European court upholds Microsoft fine in 14-year old antitrust caseBy Jose Vilches 11 comments
Microsoft has lost its appeal against a fine imposed by the European Commission in 2008 for breaking antitrust laws. The case dates back to 1998 but it wasn't until 2004 that the software giant was fined €497 million and ordered to allow competitors' products to interface properly with Microsoft's server software. It was penalized another €280.5 million for noncompliance in 2006, and then another €899 million in 2008.
Although the General Court, the second highest tribunal in the European Union, rejected a plea by Microsoft to dismiss the latest fine, it did find that regulators at the European Commission had miscalculated the amount and ordered a reduction of 39 million euros to €860.
Counting the two earlier fines this case has wound up costing Microsoft a grand total of € 1.64 billion. According to LA Times, that's the most ever resulting from a single antitrust case in Europe, though in 2009 Intel was hit with the largest single fine when it was ordered to pay €1.06 billion for offering kickbacks to manufacturers and retailers to favor its products over rival AMD's. Intel is still appealing that decision.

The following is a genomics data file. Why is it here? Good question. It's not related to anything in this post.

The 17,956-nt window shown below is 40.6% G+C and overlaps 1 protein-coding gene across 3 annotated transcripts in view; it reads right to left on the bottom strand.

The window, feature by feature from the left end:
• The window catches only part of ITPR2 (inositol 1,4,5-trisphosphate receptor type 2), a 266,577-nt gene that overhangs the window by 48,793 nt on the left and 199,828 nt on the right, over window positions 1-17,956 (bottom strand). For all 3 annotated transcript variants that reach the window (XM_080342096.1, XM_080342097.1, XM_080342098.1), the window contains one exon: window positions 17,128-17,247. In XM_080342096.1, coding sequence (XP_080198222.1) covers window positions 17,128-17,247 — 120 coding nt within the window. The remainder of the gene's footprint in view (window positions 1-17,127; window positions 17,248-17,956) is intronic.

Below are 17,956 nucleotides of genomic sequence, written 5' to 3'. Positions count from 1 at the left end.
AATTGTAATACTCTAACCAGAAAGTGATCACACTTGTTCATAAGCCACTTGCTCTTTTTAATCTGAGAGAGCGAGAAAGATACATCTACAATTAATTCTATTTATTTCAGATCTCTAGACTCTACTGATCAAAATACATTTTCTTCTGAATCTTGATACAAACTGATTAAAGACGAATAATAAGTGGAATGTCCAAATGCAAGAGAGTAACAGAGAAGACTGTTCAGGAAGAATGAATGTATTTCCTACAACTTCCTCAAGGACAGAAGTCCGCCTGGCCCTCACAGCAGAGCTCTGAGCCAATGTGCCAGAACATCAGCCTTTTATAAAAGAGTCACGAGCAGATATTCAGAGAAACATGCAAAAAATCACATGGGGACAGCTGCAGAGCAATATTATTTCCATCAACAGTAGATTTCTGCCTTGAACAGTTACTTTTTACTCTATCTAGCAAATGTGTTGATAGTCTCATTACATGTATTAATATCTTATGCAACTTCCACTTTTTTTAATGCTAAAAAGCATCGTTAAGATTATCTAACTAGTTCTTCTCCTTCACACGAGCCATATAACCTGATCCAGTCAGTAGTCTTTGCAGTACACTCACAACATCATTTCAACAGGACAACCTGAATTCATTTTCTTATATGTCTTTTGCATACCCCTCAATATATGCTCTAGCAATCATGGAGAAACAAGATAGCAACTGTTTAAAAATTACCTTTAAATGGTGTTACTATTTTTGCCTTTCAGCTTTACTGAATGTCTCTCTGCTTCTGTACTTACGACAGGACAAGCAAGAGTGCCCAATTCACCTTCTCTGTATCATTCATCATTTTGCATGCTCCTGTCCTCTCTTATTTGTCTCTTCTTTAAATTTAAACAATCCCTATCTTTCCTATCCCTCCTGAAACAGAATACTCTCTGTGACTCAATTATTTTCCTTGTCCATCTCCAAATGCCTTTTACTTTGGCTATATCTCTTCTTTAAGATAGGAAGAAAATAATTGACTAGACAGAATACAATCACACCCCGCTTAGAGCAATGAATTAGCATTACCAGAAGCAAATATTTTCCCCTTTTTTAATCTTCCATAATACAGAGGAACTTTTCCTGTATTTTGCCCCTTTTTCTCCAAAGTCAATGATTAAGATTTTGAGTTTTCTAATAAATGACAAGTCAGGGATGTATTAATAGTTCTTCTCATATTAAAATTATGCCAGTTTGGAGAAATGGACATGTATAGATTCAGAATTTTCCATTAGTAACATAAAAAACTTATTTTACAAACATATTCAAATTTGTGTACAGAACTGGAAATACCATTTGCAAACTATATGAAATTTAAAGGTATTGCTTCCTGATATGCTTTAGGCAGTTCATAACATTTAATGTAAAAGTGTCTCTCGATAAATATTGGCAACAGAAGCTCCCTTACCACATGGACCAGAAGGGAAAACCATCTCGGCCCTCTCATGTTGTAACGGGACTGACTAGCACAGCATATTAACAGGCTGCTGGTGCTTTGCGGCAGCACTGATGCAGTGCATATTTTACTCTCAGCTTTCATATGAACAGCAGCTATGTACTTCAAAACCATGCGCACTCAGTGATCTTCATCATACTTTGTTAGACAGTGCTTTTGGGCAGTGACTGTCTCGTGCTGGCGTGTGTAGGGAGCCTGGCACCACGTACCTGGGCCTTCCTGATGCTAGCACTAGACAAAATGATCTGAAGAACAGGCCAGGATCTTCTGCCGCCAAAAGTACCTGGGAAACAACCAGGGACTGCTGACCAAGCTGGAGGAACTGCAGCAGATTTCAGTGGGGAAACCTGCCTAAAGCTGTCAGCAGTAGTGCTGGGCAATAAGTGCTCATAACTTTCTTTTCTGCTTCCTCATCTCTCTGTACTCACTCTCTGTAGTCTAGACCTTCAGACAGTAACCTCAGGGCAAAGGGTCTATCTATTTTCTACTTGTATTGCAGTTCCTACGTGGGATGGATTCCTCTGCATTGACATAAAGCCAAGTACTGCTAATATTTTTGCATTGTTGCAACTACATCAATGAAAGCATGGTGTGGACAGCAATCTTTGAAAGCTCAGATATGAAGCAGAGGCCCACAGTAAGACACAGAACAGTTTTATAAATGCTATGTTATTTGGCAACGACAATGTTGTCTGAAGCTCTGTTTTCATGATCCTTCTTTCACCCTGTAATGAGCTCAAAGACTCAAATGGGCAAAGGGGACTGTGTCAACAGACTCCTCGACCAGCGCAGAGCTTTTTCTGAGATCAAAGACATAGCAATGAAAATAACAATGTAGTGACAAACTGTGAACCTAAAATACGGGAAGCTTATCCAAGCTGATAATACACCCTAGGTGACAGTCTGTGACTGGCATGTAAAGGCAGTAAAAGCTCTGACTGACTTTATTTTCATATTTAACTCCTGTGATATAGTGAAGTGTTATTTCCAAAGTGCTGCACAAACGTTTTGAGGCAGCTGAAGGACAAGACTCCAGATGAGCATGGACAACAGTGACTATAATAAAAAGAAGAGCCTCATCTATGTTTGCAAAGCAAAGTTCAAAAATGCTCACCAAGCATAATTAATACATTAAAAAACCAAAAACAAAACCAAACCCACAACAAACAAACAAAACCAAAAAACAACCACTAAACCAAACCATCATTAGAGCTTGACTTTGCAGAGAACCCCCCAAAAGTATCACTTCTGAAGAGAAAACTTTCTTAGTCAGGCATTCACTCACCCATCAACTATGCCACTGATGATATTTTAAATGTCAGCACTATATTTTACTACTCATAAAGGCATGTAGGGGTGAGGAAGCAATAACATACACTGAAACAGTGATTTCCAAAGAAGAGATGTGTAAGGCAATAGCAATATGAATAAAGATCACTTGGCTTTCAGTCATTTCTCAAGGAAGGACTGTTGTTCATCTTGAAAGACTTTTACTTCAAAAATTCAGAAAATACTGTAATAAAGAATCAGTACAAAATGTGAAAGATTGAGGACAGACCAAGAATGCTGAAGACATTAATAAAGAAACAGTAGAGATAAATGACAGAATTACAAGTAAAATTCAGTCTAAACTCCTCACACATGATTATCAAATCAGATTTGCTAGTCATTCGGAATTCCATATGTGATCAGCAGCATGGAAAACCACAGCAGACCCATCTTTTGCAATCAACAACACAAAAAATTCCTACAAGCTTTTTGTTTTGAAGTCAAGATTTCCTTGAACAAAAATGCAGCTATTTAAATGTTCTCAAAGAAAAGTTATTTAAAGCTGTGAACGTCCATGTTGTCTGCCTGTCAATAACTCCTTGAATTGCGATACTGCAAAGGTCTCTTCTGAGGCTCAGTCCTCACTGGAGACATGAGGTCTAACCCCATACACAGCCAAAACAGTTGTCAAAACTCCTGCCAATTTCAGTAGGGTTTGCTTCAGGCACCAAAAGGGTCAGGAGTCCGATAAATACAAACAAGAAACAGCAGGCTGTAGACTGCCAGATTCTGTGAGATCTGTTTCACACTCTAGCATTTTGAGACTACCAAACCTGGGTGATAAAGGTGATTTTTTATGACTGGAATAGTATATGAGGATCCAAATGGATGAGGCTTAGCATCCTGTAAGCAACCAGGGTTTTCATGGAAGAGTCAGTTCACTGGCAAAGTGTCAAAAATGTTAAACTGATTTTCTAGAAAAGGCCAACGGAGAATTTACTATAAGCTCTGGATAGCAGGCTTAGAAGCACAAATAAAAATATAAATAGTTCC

Microsoft may still make one final appeal of the ruling to the European Court of Justice, but beyond expressing disappointment at the verdict the company hasn't said if it will take that route.
Outside of this case Microsoft has no active outstanding quarrels with European regulators. In 2009, Microsoft entered into a broad understanding with the Commission that resolved its competition law concerns, most notably the inclusion of Internet Explorer on all Windows PCs. Microsoft agreed to instead offer customers the option to choose from among 12 browsers via a browser ballot.
Ironically, now it's Microsoft the one asking EU regulators to investigate Google over anticompetitive practices. The company claims Google is demanding unreasonable fees to license its technologies, and abuses its market position to promote its own businesses in search results at the expense of competitors.